1Thes 5:18 says, “In all things give thanks, this is God’s will for those who are in Christ.” That doesn’t say when I feel like it or when life is going good. No, in all things! 2Chronicles 20:22 is a remarkable story. King Jehoshaphat and the city of Jerusalem were in a hopeless situation: the city was surrounded by three massive armies. But God gave Jehoshaphat a plan, he opened the city gates and sent out singers ahead of the army. The result: the enemy was thrown into confusion, they began killing each other and Jerusalem won the victory. When David faced Goliath, he used his words before he used his sling. Goliath said, “What am I, a dog that you send a boy with a stick against me?” But David was not moved. He said, “This day I will feed your carcass to the birds of the air.”

Godly character is built in hard times. Philippians 2:14 commands, “Do everything without grumbling or arguing.” How do I live that out? Pay bills without grumbling or arguing. Take out the garbage without grumbling or arguing. Show up for work on Monday without grumbling or arguing.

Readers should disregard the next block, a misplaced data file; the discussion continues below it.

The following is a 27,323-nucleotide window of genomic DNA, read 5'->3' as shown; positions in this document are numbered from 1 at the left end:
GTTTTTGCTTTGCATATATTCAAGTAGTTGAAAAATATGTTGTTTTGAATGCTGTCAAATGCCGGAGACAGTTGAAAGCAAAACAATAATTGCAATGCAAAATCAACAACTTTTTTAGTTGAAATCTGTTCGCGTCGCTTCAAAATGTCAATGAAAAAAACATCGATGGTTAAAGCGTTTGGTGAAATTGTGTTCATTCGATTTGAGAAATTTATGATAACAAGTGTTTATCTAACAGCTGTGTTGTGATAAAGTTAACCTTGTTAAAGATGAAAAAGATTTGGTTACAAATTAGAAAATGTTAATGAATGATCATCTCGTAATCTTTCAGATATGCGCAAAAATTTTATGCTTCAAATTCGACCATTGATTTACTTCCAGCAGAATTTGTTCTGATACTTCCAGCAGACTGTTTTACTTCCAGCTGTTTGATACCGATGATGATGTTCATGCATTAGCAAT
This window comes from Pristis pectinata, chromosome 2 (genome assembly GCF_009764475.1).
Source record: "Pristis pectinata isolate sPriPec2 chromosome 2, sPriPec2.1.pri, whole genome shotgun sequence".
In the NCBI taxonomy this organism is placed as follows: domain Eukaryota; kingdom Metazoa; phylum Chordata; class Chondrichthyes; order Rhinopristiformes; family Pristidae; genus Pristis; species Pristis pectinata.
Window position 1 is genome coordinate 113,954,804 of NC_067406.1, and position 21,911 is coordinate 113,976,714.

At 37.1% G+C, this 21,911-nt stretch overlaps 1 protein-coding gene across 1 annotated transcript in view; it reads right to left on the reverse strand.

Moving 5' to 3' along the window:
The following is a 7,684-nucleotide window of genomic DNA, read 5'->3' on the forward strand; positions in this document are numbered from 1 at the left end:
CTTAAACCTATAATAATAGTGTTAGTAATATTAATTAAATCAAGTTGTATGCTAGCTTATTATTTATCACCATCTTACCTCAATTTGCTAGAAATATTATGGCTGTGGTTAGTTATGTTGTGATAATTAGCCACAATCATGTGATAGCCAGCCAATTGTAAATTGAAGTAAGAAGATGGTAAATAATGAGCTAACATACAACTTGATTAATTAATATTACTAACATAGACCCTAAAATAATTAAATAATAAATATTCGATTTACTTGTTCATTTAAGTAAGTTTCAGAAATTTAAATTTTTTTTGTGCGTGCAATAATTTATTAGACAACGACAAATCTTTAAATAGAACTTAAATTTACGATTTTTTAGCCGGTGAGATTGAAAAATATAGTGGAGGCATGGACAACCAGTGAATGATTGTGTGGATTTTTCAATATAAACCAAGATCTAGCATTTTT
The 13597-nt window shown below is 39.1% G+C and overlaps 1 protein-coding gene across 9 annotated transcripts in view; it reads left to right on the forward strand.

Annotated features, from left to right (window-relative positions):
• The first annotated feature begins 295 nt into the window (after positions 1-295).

God will work something good if I keep a good attitude. Look at Joseph in the Old Testament: sold into slavery by his brothers, falsely accused of rape by his owner, thrown into prison to rot. His situation was hopeless but he kept his hope in God and He lifted him up.

Christians were not meant to live small, miserable lives. We are to shine in a dark world. We can be different. We must be different.

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One Comment on “Miserable Christianity”


  1. excellent post, sir 🙂